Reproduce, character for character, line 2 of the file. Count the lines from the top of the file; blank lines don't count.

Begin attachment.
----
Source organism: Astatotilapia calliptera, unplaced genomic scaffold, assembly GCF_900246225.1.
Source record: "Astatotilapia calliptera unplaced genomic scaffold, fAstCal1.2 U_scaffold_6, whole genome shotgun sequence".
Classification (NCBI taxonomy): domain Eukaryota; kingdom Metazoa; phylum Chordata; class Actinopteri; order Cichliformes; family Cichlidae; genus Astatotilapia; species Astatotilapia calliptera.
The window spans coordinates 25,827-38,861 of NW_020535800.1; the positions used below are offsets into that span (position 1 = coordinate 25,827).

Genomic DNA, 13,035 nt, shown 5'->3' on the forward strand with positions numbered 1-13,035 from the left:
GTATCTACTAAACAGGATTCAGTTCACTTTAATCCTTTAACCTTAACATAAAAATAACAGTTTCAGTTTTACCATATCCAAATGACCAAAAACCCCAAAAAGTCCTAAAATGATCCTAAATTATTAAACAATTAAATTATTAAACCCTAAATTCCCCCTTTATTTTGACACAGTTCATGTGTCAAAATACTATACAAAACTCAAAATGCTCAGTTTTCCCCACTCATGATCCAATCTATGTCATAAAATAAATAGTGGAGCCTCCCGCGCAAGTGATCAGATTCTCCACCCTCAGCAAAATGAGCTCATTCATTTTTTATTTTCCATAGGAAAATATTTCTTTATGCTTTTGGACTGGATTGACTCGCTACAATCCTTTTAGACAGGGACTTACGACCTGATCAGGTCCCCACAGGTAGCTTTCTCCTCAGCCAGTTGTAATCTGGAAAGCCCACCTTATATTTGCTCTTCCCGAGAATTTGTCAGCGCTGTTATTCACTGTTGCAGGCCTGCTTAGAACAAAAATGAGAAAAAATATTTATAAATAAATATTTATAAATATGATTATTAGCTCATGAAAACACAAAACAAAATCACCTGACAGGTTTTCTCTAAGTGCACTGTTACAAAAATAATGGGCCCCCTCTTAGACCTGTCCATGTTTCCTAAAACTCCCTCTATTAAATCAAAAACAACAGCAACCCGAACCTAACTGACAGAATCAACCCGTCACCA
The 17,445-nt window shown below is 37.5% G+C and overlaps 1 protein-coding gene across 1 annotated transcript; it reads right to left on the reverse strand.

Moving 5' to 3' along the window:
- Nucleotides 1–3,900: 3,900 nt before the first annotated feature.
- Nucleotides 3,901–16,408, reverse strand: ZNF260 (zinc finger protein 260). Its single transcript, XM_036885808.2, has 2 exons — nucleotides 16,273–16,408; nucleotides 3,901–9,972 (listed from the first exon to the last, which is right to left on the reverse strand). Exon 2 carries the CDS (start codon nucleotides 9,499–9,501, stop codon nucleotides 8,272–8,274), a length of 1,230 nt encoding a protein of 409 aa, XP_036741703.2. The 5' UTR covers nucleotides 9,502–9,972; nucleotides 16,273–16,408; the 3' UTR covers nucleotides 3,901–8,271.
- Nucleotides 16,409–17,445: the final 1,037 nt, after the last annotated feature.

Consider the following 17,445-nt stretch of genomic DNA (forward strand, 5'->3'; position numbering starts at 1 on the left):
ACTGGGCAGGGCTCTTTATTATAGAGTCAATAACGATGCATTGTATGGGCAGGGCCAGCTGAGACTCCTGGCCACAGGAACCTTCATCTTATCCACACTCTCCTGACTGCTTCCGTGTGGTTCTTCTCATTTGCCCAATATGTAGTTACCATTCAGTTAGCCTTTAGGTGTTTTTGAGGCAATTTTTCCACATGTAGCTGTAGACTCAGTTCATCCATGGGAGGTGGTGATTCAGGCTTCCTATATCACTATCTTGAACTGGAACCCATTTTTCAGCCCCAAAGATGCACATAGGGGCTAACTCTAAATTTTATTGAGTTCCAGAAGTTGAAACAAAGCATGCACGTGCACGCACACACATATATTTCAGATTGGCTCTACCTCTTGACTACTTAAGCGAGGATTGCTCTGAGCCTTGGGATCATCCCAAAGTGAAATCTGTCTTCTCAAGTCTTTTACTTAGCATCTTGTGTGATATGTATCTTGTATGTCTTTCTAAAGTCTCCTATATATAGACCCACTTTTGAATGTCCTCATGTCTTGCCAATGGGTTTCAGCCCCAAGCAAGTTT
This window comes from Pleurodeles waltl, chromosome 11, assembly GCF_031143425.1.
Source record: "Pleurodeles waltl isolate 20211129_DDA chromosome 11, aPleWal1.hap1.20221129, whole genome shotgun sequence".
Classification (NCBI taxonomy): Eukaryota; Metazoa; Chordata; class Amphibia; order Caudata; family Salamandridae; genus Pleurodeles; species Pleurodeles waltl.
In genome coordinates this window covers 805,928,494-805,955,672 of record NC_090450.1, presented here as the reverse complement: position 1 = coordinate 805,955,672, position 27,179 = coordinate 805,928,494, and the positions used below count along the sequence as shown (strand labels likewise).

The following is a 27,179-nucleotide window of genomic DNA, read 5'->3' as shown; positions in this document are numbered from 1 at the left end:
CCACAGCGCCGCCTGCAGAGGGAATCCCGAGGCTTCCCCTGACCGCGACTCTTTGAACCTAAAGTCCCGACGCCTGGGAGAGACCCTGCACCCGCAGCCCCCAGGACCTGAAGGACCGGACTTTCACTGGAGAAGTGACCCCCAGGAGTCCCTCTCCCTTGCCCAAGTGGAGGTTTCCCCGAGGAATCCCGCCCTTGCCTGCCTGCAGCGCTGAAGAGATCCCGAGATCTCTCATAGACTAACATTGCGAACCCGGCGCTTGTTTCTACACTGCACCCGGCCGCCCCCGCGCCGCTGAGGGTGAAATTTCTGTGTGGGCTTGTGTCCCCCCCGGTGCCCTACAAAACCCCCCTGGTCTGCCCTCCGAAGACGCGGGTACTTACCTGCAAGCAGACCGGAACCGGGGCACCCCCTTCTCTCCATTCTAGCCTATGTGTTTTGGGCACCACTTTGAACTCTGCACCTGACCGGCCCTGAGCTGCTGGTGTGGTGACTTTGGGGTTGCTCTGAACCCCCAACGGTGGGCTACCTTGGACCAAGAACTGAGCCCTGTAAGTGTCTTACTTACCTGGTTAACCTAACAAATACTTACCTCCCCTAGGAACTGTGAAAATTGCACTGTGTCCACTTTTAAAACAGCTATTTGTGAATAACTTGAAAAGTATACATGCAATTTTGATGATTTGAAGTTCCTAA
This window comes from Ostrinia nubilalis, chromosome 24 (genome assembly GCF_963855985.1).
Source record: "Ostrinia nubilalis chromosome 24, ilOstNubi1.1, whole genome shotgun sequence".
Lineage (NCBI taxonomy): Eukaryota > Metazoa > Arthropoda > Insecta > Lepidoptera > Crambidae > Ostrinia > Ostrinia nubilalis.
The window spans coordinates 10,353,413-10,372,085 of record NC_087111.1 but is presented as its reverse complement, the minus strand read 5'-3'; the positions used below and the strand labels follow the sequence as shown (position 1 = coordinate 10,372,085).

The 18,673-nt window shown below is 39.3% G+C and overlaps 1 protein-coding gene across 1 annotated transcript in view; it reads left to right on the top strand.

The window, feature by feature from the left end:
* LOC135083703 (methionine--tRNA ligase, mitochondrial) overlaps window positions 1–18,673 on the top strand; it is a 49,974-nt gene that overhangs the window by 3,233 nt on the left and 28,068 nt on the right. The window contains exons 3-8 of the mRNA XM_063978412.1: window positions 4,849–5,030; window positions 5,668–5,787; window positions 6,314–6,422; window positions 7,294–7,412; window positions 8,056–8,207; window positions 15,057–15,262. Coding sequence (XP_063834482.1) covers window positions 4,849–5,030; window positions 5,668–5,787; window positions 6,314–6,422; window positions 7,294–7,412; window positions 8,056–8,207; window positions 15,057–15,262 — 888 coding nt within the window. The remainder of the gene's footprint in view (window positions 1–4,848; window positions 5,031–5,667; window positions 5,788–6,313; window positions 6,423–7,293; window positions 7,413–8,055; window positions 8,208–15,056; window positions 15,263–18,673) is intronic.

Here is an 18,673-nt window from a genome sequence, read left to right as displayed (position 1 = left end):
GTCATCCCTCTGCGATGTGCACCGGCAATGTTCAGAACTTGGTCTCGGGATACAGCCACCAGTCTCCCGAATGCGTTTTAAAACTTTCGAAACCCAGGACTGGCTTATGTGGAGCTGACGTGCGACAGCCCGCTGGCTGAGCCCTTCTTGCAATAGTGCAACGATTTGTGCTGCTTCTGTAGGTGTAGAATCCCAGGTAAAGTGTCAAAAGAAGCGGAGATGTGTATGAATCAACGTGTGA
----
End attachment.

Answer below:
Source record: "Astatotilapia calliptera unplaced genomic scaffold, fAstCal1.2 U_scaffold_6, whole genome shotgun sequence".